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 • France

France (pop. 61 million) is a major industrialized nation, the third largest country in Europe (after Russia and Ukraine), and the fourth most populous. Officially called the French Republic (République Française), the nation includes ten overseas possessions, most of them remnants of France’s former colonial empire. Paris is the nation’s capital and largest city.

Roughly hexagonal in shape, France shares boundaries with Belgium and Luxembourg to the northeast; Germany, Switzerland, and Italy to the east; and Spain and Andorra to the southwest. In the northwest, France is bounded by the English Channel. At the Straights of Dover, the narrowest part of the channel, France and England are separated by just 34 km. France faces three major seas: the Atlantic Ocean to the west, the North Sea to the north, and the Mediterranean Sea to the southeast.

France is a nation of varied landscapes, ranging from coastal lowlands and broad plains in the north, to hilly uplands in south central France, to lush valleys and towering, snow-capped Alps in the east. Moun­tain­ous and hilly areas lie on nearly all of France’s borders, creating a series of natural boundaries for the country. Only the nation’s north­eastern border is largely unprotected. Several major rivers drain France, including the Seine, Loire, Garonne, and Rhône.

The economy of France is large, diverse, and one of the most highly developed in the European Union (EU). It is a leading manufacturing nation, producing goods such as automobiles, electrical equipment, machine tools, and chemicals. France is the EU’s most important agricultural nation—shipping cereals, wine, cheese, and other agricultural products to the rest of Europe and the world. In recent decades service industries, including banking, retail and wholesale trade, communications, health care, and tourism, have come to dominate the French economy.

France is one of the oldest states in the Western world and its history is rich and varied. Little is known of France’s earliest inhabitants. Cave paint­ings in southwestern France dated to about 15,000 BC reveal the existence of a sophisticated and creative people. By the 8th century BC hordes of Celts, among other tribes, began entering and settling in France. A Celtic word, Gaul, was a name used in antiquity for the region of France. The an­cient Romans incorporated France in the 1st century BC and ruled the region until the Roman Empire collapsed in the 5th century AD. After the fall of Rome, a series of royal dynasties ruled much of what would become France. Royal power declined in the Middle Ages with the spread of feudalism, which distributed power among local rulers. From the 14th to 18th century the power of the monarchy grew steadily as French kings and their min­is­ters built a centralized bureaucracy and a large standing army. The French Revolution in 1789 toppled the monarchy, ushering in decades of political instability. Despite this turmoil, the revolution, and the subsequent rule of Napoleon Bonaparte, established a uniform administrative state in France.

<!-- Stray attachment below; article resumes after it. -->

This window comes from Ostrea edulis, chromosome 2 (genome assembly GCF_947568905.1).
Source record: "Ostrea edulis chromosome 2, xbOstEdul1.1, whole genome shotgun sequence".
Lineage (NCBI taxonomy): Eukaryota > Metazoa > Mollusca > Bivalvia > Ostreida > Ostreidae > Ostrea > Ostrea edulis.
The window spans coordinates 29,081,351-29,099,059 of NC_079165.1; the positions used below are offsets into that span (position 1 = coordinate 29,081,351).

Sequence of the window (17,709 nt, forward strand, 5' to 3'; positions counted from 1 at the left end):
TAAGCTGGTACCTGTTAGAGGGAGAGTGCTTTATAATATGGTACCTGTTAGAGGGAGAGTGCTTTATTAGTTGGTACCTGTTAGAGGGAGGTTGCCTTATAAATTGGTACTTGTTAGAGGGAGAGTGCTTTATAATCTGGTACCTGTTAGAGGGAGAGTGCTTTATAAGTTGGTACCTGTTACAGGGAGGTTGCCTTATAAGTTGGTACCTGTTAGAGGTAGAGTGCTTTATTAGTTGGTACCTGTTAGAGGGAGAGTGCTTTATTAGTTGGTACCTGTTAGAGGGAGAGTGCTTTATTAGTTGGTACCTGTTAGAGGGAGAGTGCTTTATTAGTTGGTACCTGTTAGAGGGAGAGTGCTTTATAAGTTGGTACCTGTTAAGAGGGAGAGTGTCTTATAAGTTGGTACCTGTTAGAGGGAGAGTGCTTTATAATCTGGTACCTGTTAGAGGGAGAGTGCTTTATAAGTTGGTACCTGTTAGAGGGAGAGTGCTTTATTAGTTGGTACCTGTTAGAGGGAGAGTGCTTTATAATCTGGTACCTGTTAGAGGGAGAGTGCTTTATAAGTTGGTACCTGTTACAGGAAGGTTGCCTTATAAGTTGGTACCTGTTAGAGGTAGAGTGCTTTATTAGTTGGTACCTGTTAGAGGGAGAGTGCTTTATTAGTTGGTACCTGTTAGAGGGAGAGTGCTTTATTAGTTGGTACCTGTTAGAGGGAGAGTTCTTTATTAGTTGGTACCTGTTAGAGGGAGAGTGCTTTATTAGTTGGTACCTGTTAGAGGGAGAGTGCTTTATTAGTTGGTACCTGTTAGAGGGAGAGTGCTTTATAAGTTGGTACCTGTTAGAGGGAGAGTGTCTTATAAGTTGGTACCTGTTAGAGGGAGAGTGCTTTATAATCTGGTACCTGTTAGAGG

French strength and prosperity grew during the 19th and early 20th centuries, and France built a worldwide colonial empire rivaling that of the United Kingdom. Much of World War I (1914-1918) was fought on French soil, and the nation suffered heavy losses. During World War II (1939-1945), Ger­ma­ny occupied northern France while a collaborationist regime was established at Vichy in central France. After the war France rebuilt its shattered economy and emerged as one of the world’s major industrial countries. Growing resistance to French rule in the colonies increased in the postwar period, triggering a wave of decolonization that stripped France of most of its overseas possessions. A new constitution was approved that strength­ened the powers of the presidency, and General Charles de Gaulle, a war resistance leader, became the new government’s first president. De Gaulle viewed France as a great power, and he followed an independent stance in foreign affairs, a policy that helped boost France’s international influence. In recent decades, France, working closely with Germany, has played a leading role in the move toward greater European economic and political integration through the European Union.